It’s this snowball effect that we were missing at the end of the Rodgers era.

Football - FA Cup - Semi-Final - Everton FC v Liverpool FC

Goals win games and we didn’t have enough of them in the side. Professional players of any position can score goals, but only if they are in and around the box. When Klopp arrived, it was clear he instructed his midfielders to crack on, to break the lines and to support our struggling forward line. Goals. Win. Games. It doesn’t matter where they come from. Goals. Win. Games.

This approach of pushing more midfielders forward also helped in Klopp’s pressing-from-the-front mentality. They start higher to begin with and work from there once they win the ball back. The further back you start, the more pace you need. And last year, Liverpool lacked pace. So the obvious solution: start closer to where you want to end up.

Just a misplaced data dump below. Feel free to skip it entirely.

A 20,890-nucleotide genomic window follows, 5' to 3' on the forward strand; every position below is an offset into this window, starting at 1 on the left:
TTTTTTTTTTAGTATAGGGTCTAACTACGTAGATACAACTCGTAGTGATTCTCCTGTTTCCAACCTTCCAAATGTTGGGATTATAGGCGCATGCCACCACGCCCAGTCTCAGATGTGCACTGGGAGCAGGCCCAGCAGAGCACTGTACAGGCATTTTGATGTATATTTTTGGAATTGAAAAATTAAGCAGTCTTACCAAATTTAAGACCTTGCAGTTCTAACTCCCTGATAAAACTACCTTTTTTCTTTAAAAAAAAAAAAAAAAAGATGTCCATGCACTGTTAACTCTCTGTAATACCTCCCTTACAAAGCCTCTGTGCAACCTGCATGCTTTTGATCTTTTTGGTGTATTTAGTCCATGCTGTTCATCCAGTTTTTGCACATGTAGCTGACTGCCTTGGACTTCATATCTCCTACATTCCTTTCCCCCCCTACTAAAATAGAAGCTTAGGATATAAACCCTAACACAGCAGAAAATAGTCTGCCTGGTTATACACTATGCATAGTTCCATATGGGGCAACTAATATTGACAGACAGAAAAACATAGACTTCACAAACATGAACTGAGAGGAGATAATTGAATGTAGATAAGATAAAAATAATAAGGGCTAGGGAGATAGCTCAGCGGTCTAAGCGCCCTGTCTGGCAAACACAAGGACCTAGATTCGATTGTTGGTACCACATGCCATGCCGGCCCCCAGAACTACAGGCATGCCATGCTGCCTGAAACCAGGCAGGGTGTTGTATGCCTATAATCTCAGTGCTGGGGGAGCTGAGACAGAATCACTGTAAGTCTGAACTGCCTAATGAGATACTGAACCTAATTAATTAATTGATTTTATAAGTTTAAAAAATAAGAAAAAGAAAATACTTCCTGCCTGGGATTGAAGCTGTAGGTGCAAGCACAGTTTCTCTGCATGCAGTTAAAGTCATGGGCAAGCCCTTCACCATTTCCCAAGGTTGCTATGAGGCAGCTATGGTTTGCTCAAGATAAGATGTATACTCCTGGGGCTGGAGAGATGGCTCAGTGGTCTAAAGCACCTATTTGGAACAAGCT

Throughout last season Liverpool fell short. As the months went by it was clear to see for everyone that, while our play really was improving in patches, it was very much more of the same in other ways, too. Although we were getting used to pressing at different times and working harder for longer, the midfield didn’t chip in enough with the goals to help a hit-or-miss strike force. Something needed to give.

Our defence was improving, too, but still making poor mistakes and all Klopp could do was defend mistakes and coach defenders. It was becoming clear he was unsure about some players — something that has become clearer still now he has let two of last year’s four defenders leave. One popular figure, one loyal servant. Neither good enough. No man is popular enough, no man is loyal enough to save himself from a lack of quality.